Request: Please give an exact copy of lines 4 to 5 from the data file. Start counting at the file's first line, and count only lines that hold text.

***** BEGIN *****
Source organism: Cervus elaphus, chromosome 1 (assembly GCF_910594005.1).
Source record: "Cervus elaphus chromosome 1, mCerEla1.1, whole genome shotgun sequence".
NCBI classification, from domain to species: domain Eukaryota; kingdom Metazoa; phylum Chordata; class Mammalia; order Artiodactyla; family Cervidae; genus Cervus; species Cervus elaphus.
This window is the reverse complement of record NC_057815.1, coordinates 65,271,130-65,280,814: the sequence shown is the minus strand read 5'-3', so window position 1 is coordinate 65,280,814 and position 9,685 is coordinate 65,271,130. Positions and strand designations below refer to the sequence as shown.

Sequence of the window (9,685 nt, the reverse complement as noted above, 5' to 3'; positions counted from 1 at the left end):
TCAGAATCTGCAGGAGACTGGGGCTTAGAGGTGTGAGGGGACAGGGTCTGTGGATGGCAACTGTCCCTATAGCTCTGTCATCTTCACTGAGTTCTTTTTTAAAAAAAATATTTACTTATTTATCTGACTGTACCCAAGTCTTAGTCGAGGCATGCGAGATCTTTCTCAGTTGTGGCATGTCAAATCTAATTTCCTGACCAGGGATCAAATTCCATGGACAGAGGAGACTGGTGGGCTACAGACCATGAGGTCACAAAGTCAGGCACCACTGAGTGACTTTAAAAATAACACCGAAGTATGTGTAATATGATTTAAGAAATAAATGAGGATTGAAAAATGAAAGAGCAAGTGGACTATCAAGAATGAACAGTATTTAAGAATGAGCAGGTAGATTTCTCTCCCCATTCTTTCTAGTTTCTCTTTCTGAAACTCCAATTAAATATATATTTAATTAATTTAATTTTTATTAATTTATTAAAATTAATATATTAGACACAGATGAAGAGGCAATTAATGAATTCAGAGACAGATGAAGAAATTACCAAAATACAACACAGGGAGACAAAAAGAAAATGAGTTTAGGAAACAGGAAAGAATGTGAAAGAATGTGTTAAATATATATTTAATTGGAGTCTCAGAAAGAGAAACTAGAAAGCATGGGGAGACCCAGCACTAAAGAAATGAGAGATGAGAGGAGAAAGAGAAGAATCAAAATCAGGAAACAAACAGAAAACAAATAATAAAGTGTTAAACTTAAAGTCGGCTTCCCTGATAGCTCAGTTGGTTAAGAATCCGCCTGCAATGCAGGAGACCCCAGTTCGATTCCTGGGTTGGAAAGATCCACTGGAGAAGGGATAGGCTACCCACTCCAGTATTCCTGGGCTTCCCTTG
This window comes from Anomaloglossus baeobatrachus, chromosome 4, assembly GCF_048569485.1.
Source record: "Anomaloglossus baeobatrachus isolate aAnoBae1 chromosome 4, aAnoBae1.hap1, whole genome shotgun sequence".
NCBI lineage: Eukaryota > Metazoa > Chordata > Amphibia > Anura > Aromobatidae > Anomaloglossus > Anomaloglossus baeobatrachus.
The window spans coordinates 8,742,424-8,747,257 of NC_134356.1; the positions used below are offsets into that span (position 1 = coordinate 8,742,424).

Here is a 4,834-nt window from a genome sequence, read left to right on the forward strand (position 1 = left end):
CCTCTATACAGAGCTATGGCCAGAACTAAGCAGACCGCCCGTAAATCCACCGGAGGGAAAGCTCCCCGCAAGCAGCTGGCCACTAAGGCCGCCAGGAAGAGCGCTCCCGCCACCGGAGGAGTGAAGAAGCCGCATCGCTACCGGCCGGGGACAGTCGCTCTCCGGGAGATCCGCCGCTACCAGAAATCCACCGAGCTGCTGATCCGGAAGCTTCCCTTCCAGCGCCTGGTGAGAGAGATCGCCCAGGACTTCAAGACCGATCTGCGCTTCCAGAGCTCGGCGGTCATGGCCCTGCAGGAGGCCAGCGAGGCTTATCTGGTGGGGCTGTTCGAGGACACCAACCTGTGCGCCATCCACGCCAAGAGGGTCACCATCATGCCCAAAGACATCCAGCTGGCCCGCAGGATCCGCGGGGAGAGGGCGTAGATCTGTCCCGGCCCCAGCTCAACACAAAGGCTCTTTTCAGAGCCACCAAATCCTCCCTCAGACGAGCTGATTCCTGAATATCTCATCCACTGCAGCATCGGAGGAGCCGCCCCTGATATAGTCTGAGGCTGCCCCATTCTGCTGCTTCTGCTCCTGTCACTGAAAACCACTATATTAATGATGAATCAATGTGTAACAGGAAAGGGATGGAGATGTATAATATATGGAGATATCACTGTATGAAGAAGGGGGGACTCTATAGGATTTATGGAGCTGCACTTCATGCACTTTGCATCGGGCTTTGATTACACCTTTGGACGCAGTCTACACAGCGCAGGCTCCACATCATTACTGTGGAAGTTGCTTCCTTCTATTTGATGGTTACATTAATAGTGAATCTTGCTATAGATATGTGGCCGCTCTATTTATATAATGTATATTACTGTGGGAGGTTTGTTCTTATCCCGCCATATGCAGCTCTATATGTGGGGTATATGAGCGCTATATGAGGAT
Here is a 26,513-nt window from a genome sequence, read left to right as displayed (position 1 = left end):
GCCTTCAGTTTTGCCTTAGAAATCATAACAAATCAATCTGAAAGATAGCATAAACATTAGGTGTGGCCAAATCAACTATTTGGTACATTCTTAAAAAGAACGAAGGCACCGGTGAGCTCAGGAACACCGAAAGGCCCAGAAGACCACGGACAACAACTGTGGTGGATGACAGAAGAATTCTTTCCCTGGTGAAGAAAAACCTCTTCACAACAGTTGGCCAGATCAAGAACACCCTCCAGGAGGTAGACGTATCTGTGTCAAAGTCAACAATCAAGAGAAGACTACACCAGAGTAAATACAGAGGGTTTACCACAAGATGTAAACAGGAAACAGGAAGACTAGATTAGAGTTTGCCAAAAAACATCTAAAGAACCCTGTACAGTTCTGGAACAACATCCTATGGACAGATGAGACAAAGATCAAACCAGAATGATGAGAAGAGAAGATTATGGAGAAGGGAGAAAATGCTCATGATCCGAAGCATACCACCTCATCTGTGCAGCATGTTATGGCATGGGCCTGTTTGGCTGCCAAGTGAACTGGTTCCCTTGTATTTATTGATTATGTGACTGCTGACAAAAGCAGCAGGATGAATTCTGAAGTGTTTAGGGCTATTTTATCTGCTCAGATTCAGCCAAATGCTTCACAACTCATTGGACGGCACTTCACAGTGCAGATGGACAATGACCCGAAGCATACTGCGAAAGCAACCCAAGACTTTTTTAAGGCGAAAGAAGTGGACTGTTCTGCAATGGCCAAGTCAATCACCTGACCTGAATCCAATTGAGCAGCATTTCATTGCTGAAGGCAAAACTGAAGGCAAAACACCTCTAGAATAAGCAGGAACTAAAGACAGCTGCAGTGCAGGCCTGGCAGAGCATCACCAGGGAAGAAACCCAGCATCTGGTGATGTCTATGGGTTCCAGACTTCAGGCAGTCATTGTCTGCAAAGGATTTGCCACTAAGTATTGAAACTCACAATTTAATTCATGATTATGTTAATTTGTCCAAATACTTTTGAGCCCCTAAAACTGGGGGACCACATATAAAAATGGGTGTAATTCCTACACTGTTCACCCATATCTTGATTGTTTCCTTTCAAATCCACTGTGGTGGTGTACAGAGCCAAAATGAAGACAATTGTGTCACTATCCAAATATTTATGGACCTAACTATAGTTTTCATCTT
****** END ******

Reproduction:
This window is the reverse complement of record NC_057815.1, coordinates 65,271,130-65,280,814: the sequence shown is the minus strand read 5'-3', so window position 1 is coordinate 65,280,814 and position 9,685 is coordinate 65,271,130. Positions and strand designations below refer to the sequence as shown.

Sequence of the window (9,685 nt, the reverse complement as noted above, 5' to 3'; positions counted from 1 at the left end):